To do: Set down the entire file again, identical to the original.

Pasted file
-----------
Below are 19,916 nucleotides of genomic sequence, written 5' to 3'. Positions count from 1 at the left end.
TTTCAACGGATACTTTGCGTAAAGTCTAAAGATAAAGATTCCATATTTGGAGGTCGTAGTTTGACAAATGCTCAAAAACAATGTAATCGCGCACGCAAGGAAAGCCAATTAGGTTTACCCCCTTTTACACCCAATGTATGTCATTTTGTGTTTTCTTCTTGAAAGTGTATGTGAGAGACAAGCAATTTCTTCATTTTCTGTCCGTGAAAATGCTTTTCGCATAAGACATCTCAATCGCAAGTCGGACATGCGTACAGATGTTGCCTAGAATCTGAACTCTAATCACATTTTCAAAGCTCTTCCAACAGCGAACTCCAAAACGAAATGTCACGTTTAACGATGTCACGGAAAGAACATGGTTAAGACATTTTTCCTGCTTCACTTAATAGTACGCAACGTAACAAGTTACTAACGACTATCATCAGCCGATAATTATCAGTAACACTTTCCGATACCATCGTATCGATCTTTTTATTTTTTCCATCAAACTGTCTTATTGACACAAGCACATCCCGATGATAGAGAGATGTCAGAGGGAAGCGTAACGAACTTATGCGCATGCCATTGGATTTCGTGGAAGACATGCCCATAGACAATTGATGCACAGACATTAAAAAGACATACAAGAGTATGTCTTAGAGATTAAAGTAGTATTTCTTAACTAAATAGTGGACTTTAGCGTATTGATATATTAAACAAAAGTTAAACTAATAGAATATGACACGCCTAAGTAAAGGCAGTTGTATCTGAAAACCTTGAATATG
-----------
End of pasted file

Below are 19,916 nucleotides of genomic sequence, written 5' to 3'. Positions count from 1 at the left end.
TTTCAACGGATACTTTGCGTAAAGTCTAAAGATAAAGATTCCATATTTGGAGGTCGTAGTTTGACAAATGCTCAAAAACAATGTAATCGCGCACGCAAGGAAAGCCAATTAGGTTTACCCCCTTTTACACCCAATGTATGTCATTTTGTGTTTTCTTCTTGAAAGTGTATGTGAGAGACAAGCAATTTCTTCATTTTCTGTCCGTGAAAATGCTTTTCGCATAAGACATCTCAATCGCAAGTCGGACATGCGTACAGATGTTGCCTAGAATCTGAACTCTAATCACATTTTCAAAGCTCTTCCAACAGCGAACTCCAAAACGAAATGTCACGTTTAACGATGTCACGGAAAGAACATGGTTAAGACATTTTTCCTGCTTCACTTAATAGTACGCAACGTAACAAGTTACTAACGACTATCATCAGCCGATAATTATCAGTAACACTTTCCGATACCATCGTATCGATCTTTTTATTTTTTCCATCAAACTGTCTTATTGACACAAGCACATCCCGATGATAGAGAGATGTCAGAGGGAAGCGTAACGAACTTATGCGCATGCCATTGGATTTCGTGGAAGACATGCCCATAGACAATTGATGCACAGACATTAAAAAGACATACAAGAGTATGTCTTAGAGATTAAAGTAGTATTTCTTAACTAAATAGTGGACTTTAGCGTATTGATATATTAAACAAAAGTTAAACTAATAGAATATGACACGCCTAAGTAAAGGCAGTTGTATCTGAAAACCTTGAATATG